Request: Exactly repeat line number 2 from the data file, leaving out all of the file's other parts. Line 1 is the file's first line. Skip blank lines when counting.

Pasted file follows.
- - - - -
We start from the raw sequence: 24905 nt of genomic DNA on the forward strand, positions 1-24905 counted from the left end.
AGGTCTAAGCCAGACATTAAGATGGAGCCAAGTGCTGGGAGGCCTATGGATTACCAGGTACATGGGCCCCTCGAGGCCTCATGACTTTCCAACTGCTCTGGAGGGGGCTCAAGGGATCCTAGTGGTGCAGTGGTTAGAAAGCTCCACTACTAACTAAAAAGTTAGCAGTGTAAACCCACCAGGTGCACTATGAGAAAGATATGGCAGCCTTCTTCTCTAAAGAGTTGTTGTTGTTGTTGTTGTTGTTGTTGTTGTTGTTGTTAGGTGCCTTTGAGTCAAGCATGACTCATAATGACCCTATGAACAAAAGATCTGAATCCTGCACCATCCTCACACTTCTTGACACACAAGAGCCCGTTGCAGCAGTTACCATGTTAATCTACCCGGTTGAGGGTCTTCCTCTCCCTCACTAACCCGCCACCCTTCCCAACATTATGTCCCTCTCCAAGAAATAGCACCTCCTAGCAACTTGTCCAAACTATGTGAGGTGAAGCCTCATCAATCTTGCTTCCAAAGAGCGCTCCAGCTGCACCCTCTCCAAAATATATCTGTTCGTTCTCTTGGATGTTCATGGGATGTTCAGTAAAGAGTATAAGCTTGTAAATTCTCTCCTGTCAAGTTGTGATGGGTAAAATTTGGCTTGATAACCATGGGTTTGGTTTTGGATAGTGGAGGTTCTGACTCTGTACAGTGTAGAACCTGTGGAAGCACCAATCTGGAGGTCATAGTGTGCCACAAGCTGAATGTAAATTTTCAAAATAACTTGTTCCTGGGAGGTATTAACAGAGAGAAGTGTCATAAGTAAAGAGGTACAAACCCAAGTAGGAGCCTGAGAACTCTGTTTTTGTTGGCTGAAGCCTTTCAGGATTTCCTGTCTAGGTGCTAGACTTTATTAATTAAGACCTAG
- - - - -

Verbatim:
AGGTCTAAGCCAGACATTAAGATGGAGCCAAGTGCTGGGAGGCCTATGGATTACCAGGTACATGGGCCCCTCGAGGCCTCATGACTTTCCAACTGCTCTGGAGGGGGCTCAAGGGATCCTAGTGGTGCAGTGGTTAGAAAGCTCCACTACTAACTAAAAAGTTAGCAGTGTAAACCCACCAGGTGCACTATGAGAAAGATATGGCAGCCTTCTTCTCTAAAGAGTTGTTGTTGTTGTTGTTGTTGTTGTTGTTGTTGTTGTTAGGTGCCTTTGAGTCAAGCATGACTCATAATGACCCTATGAACAAAAGATCTGAATCCTGCACCATCCTCACACTTCTTGACACACAAGAGCCCGTTGCAGCAGTTACCATGTTAATCTACCCGGTTGAGGGTCTTCCTCTCCCTCACTAACCCGCCACCCTTCCCAACATTATGTCCCTCTCCAAGAAATAGCACCTCCTAGCAACTTGTCCAAACTATGTGAGGTGAAGCCTCATCAATCTTGCTTCCAAAGAGCGCTCCAGCTGCACCCTCTCCAAAATATATCTGTTCGTTCTCTTGGATGTTCATGGGATGTTCAGTAAAGAGTATAAGCTTGTAAATTCTCTCCTGTCAAGTTGTGATGGGTAAAATTTGGCTTGATAACCATGGGTTTGGTTTTGGATAGTGGAGGTTCTGACTCTGTACAGTGTAGAACCTGTGGAAGCACCAATCTGGAGGTCATAGTGTGCCACAAGCTGAATGTAAATTTTCAAAATAACTTGTTCCTGGGAGGTATTAACAGAGAGAAGTGTCATAAGTAAAGAGGTACAAACCCAAGTAGGAGCCTGAGAACTCTGTTTTTGTTGGCTGAAGCCTTTCAGGATTTCCTGTCTAGGTGCTAGACTTTATTAATTAAGACCTAG